Concert Reviews

Raury with HRMXNY and Saint Opal at Adelaide Hall

Photographs by Neil Van.

The opening waves of “All We Need” play out like a score to a Kubrick film, slowly bending into an alternative dimension where rap, folk and R&B are an easy medley. In those seconds, Raury is staring at you with wide eyes, expressionless but commanding something from you. Though it changes to a warm hello within seconds, those eyes are inescapable, and the answer is clear: more than attention, he wants a connection.

Raury is a member of the conscious collective floating in a sea of artists birthed from the Internet age, and an incredibly self-aware one at that. He literally wrote his career-breaking mixtape Indigo Child about it two years ago. Now, at just nineteen, his pursuits as an agent of change are hefty, but not pointless; with that genre-bending voice channeling such a deep sense of hope and desire for a better world, it feels like there is something to believe in again.

It’s the undercurrent to Raury’s entire show, a one-hour set celebrating his debut album All We Need, which stopped at Adelaide Hall in Toronto this past weekend as a part of his Crystal Express Tour. He constantly expressed for the close-knit crowd to keep the good vibes rollin’, but the hard passion that fuels songs like “Devil’s Whisper”, “Forbidden Knowledge” and “Revolution” was hard to ignore, even compelling some to place their hands on Raury’s white t-shirt in worship. It didn’t phase the ATLien for a second, who impressively handled the show with a swift refinement that many seasoned artists scramble to find.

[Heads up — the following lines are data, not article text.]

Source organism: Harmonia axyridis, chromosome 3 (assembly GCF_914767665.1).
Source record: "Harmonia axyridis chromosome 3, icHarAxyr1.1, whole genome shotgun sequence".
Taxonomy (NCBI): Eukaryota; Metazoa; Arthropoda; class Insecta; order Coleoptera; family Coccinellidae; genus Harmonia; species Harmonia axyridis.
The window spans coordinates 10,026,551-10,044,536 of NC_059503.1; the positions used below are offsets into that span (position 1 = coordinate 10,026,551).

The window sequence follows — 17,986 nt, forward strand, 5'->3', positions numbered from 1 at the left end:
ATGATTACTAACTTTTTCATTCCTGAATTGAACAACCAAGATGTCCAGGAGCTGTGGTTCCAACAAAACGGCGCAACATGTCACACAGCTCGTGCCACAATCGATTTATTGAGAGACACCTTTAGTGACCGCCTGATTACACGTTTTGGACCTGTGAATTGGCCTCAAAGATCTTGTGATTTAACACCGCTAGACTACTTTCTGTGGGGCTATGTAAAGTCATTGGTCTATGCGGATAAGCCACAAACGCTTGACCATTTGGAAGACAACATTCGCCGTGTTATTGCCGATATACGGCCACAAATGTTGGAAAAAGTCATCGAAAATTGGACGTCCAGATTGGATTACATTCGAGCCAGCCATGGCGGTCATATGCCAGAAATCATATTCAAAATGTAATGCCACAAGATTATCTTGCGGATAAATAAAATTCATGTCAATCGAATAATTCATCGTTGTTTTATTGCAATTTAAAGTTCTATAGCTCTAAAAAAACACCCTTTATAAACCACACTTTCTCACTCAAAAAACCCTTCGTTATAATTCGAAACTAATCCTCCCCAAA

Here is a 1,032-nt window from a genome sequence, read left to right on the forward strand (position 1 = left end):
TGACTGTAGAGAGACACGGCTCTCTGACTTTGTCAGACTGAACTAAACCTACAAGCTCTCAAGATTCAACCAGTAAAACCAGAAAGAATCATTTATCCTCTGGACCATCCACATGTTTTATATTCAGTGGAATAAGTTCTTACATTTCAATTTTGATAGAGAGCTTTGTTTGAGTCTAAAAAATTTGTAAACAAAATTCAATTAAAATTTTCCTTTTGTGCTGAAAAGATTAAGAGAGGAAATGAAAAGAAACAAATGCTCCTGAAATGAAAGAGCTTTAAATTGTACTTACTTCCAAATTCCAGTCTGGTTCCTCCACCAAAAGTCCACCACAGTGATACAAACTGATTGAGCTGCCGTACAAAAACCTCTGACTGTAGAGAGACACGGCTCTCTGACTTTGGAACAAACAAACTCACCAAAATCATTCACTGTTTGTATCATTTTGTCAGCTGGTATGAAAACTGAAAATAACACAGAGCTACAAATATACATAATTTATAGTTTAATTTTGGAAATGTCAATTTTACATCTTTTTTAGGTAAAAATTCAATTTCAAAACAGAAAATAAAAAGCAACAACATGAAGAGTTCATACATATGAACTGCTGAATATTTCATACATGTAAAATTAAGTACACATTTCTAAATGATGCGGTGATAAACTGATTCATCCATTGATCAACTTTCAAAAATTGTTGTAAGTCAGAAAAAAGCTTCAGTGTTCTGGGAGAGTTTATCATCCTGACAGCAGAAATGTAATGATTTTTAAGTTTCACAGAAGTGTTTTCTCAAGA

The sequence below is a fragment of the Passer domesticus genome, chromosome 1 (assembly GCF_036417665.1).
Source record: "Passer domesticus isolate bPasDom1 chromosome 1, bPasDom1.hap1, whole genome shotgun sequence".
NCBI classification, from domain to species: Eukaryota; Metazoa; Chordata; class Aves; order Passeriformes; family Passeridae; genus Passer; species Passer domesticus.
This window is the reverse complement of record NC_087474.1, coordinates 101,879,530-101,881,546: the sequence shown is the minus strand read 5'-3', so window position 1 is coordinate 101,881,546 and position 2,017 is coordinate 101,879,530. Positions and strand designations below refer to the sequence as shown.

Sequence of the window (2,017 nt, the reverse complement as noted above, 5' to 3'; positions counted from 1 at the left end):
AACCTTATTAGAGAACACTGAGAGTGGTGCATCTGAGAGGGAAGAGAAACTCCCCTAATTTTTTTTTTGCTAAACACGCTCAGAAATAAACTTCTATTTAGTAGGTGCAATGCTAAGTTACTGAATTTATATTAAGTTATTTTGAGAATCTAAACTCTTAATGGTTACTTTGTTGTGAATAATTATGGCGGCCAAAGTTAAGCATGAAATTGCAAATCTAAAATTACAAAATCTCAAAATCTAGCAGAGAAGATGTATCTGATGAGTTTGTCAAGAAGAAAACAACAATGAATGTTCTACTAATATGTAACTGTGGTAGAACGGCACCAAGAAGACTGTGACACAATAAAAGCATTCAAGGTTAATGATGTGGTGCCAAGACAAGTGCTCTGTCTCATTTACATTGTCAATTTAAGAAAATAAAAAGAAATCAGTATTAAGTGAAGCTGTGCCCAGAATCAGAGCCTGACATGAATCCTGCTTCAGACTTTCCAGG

Authenticity vibrates from Raury’s persona whether he is singing soulful, hippy guitar-driven tunes like “Friends”, “Cigarette Song” or “Peace Prevails” or reaches deep into his Atlanta roots for the crowd banging “Trap Tears”. Somehow, he strikes a balance between communicating his message without ever compromising the fun; he engages while entertaining, sharing stories of loss and his fears before shape shifting into a confident vocal storyteller that causes people to return his gaze. When you see their arms fly up in the air for “God’s Whisper”, it clicks: we not only need to connect on the very essence of humanity that Raury addresses, but we want to, too. That’s a pretty powerful feeling for anyone to instill, but the fact that it comes from someone so young in their artistry and so young in their career is exciting and inspiring. 

About author

Mehek is a Toronto-based writer who dwells in music, film, tech, and everything in between. Find her on Twitter at @whatthemehek where she’s probably talking about the latest release, sharing GIFs, or retelling her awkward encounter with Childish Gambino.